For some time now, social media outlets like Facebook have been a focal point of concern for commentators predicting the death of privacy. Back in 2010, for example, the European Union pushed a directive that promised to limit some of the ways that Facebook could handle private data. That move that led at least one expert to speculate that the social media site would eventually need its own foreign policy.

One way to look at that suggestion is to see a Facebook foreign policy as a symbol, the origins of the Internet showing through the skin of current events. Foreign policy was a motive force in the development of the internet. Much like the hipbone of a whale, to see an online entity develop its own foreign policy would be like discovering a vestige of its evolution embedded in its modern form.

In the 1990s, the CIA found that increases in the amount of data to be parsed were outpacing the government’s ability to compass it all. The Director of Central Intelligence, George Tenet, made a priority of finding a way to bridge that gap. The result, chartered in 1999, was In-Q-Tel, a privately chartered venture capital fund tasked with funding research that would not merely modernize information technologies strategy, but also to push at its boundaries.

In-Q-Tel, according to a recent report by NPR’s All Tech Considered, was partly responsible for technologies that have since become part of the fabric of daily life – think Google Earth and touchscreen digital devices. The fund functions by investing in tech start-ups – particularly innovators in the realm of photography and internet start-ups, since the Web was a growing source of actionable intel.

The way that the CIA went about sponsoring those advances – a government-funded venture capital fund – was innovative, but the role of government in bringing these culture-shifting technologies to the public was nothing particularly new. The ARPA in ARPANET, for example, stood for Advanced Research Projects Agency, a branch of the Department of Defense. The packet switching network first used by ARPANET became the basis for modern data communications networks like the internet.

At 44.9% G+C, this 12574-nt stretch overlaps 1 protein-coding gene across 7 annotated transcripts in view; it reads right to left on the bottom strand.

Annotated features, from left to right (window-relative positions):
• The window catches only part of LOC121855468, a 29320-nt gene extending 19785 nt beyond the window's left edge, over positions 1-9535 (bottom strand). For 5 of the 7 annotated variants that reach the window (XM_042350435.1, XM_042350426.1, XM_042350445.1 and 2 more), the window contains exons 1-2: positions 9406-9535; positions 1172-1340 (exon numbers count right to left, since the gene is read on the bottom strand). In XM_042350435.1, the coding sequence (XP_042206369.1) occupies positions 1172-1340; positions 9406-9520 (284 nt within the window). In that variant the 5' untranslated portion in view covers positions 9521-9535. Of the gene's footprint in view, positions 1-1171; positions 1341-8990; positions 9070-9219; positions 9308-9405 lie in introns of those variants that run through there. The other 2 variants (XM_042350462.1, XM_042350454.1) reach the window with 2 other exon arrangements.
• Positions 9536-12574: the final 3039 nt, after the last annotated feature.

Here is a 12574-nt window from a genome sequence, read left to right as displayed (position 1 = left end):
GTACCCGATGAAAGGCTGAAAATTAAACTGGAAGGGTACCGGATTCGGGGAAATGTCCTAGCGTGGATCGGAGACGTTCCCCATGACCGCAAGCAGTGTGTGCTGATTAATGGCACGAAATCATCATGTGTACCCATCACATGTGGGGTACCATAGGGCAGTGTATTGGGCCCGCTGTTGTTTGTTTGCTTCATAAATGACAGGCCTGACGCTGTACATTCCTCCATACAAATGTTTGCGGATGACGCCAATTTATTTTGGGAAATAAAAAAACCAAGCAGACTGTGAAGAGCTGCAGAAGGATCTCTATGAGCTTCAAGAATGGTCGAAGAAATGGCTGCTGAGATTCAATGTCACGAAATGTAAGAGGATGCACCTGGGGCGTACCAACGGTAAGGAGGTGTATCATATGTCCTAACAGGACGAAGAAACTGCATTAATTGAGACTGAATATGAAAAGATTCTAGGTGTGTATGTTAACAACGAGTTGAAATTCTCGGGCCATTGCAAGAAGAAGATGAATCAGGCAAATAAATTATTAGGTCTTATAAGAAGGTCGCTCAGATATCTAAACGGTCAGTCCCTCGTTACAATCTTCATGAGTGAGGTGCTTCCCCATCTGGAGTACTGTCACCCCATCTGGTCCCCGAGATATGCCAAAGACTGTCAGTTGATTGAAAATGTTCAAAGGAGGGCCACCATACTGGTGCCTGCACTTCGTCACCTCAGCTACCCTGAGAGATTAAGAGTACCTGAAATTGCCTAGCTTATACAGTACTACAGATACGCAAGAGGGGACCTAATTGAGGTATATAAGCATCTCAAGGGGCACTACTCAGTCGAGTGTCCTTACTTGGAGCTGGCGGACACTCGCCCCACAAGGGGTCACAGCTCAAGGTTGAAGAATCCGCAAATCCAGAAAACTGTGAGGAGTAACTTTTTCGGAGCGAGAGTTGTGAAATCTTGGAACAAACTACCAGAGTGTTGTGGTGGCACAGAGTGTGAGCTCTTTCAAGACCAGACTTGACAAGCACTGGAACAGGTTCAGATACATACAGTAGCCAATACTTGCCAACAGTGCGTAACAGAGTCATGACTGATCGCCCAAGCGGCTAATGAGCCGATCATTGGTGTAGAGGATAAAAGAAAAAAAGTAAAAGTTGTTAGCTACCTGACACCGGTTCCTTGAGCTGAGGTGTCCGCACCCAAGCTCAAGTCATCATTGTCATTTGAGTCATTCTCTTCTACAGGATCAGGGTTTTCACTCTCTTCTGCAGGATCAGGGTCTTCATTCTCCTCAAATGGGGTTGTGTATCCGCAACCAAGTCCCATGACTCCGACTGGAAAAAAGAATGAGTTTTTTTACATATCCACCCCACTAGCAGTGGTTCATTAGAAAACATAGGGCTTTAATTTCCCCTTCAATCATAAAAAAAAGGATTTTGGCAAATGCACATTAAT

Generally speaking, In-Q-Tel doesn’t invest directly in closed networks, and there’s no hard evidence that it’s had a hand in the development of Facebook. That said, recent In-Q-Tel investments do incorporate social media outlets like Facebook and Twitter. Geolocation and big data are growing points of interest for the fund, particular companies that can collate the wealth of information churning through the Web and convert that data into viable predictions. In that regard, In-Q-Tel is taking its cues from the growth of Little Brother.

The press has been reporting on In-Q-Tel for years now, so it’s not exactly news that taxpayer money is going to tech start-ups by way of the CIA. The point I want to make, rather, is that the nature of government investment goes a long way toward explaining the can of worms we’ve opened when it comes to internet privacy. That explanation need not be any more conspiratorial nor sinister than simple economics – with the CIA pumping millions of dollars into tech start-ups each year, it’s only natural that the growth of innovation would tend to converge with defense and intelligence goals. It would not fall wide of the mark to say that the technologies that define the internet era were all built on research coming out of the defense and intelligence communities.

Observed in that light, it should hardly be any surprise that those technologies have so consistently raised privacy concerns. They were, after all, built with those concerns in mind.

is the founder and editor-in-chief of Culture Ramp.
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